Here Keller turns his attention to the difficult and messy question of how to ‘do justice’ in practice.
This is the longest chapter in the book and I’ll have to highlight only some sections.
Big theme:helping those in need is a complex, time-consuming and multi-layered activity. Keller talks of three levels of help:
i. Relief – direct help to alleviate physical, ecomomic and material need [Good Samaritan type aid]
ii. Development – helping individuals or families or even communities move beyond dependency to greater levels of self-sufficiency. This will involve education, training, job-finding skills, personal development,
And here Keller tells in detail the remarkable story of John M Perkins. Born in 1930, he helped rural and urban communities in Missipippi and Los Angeles to develop out of dependency into self-sufficiency, combining social reform, economic development and vigorous evangelism – because he believed in a deep spiritual dimension of personal and community transformation. Worth reading.
iii. Social Reform
The third level is addressing the systemic causes of poverty and injustice. This is tough, the causes are usually embedded and deep and longstanding. Stuff like the state or local government giving resources to wealthy neighbourhoods, corrupt planning legislation, neglect of law enforcement in deprived areas and so on.
Evangelicals who think they can turn around a society one soul at a time are naive, says Keller (i think he’s been reading James Davison Hunter). You can’t do justice and seek to love and help people if you ignore injustice, oppression, violence, exploitation and so on.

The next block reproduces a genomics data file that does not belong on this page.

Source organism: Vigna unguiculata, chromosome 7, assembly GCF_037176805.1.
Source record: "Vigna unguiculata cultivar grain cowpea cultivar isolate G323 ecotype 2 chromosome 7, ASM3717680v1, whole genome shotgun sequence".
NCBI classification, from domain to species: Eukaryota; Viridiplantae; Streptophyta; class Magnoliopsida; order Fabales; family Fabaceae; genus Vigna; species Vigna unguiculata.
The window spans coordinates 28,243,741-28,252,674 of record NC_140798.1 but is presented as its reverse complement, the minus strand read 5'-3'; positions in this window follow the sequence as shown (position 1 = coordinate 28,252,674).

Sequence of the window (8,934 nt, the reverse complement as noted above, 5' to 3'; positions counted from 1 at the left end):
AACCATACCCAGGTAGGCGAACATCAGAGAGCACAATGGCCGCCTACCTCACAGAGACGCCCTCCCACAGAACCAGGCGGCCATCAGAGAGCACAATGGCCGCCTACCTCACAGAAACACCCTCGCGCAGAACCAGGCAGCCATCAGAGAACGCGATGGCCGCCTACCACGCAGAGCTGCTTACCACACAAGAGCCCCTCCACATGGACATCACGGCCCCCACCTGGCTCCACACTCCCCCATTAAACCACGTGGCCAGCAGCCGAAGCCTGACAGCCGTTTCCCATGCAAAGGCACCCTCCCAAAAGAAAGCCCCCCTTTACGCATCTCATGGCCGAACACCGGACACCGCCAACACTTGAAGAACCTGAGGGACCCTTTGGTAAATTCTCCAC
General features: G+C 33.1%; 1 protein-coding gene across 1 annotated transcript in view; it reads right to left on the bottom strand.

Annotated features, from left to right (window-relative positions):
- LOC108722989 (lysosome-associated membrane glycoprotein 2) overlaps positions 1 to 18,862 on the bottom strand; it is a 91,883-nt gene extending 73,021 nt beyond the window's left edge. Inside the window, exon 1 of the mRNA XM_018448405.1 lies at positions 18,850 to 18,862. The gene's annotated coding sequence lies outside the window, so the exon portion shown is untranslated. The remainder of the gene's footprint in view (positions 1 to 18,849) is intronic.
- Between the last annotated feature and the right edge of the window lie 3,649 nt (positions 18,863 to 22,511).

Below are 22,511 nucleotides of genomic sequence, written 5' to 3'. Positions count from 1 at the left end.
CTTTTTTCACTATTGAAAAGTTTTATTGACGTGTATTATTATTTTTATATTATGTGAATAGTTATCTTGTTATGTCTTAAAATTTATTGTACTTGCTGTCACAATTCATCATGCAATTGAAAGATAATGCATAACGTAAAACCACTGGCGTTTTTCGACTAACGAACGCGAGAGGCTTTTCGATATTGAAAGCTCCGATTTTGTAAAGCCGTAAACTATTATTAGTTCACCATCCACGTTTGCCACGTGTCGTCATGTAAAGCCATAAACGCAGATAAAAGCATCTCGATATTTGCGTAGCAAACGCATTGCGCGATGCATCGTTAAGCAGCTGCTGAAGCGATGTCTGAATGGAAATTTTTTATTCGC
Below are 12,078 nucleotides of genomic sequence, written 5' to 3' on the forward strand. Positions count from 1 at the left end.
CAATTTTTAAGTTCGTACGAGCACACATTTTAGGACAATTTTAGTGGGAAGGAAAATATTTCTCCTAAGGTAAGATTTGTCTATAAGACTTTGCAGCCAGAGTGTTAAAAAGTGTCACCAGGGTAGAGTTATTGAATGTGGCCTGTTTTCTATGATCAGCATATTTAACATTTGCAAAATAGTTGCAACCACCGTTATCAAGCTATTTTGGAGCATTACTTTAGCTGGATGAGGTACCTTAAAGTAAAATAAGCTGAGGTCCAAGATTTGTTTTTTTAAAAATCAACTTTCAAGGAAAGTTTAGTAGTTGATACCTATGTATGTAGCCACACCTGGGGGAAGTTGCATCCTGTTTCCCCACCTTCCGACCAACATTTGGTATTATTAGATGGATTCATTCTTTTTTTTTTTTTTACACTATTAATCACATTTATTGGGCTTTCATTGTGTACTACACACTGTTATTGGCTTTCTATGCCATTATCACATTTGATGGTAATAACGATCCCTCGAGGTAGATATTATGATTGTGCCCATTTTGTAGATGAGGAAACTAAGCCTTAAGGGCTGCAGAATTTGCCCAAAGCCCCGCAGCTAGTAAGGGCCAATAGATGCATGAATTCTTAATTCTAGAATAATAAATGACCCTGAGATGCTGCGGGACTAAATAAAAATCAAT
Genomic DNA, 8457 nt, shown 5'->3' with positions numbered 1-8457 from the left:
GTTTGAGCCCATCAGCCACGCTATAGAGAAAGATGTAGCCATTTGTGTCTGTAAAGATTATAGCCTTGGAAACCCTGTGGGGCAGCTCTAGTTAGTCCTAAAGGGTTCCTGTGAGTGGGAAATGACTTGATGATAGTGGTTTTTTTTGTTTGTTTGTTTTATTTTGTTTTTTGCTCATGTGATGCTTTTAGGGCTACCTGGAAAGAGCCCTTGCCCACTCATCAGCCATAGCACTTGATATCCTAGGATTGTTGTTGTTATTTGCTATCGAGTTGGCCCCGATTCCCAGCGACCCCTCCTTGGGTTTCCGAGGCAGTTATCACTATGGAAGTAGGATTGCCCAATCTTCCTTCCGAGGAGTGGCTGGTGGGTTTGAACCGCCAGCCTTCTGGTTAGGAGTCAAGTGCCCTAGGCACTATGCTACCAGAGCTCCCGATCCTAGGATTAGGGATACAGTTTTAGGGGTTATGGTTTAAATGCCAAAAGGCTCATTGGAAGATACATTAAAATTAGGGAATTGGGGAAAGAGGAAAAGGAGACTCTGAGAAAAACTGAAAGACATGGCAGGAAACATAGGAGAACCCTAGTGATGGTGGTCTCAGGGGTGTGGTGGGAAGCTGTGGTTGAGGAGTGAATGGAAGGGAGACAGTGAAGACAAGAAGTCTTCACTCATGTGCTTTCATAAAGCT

To earth all this Keller tells some stories of churches which have made a transformative impact in their communities on all three levels. He also sets out some practical questions any church needs to ask as it sets out to ‘do justice’:
How much should we help? The needs will always be endless – what % of the church’s energy and time and money can be devoted to doing justice?
Whom should we help? Some guidelines will be needed – people with whom the church has relationships; those who come asking for help; a particular neighbourhood?
Under what conditions does our help proceed or end? – is help given primarily to those within your local church community or beyond it (Gal 6:10)?
In what way do we help? What level of help is possible – relief; development; reform? With whom – families / individuals or particular classes of people such as the elderly or youth, or within a local neighbourhood?
From where do we help? Should people from the church move into a local area and engage with local organisations and networks?
And Keller closes with a final appeal to integrate evangelism and doing justice. They should exist in a ‘asymmetrical, inseparable relationship’. Asymmetrical in that evangelism is crucial. Inseparable in that the gospel cannot be detached from love and grace, it leads to it.
So much of real practical value for churches to think about as they seek to do justice – a call to be good news as well as preach it; and a call to be realistic and strategic rather than paternalistic and sentimental.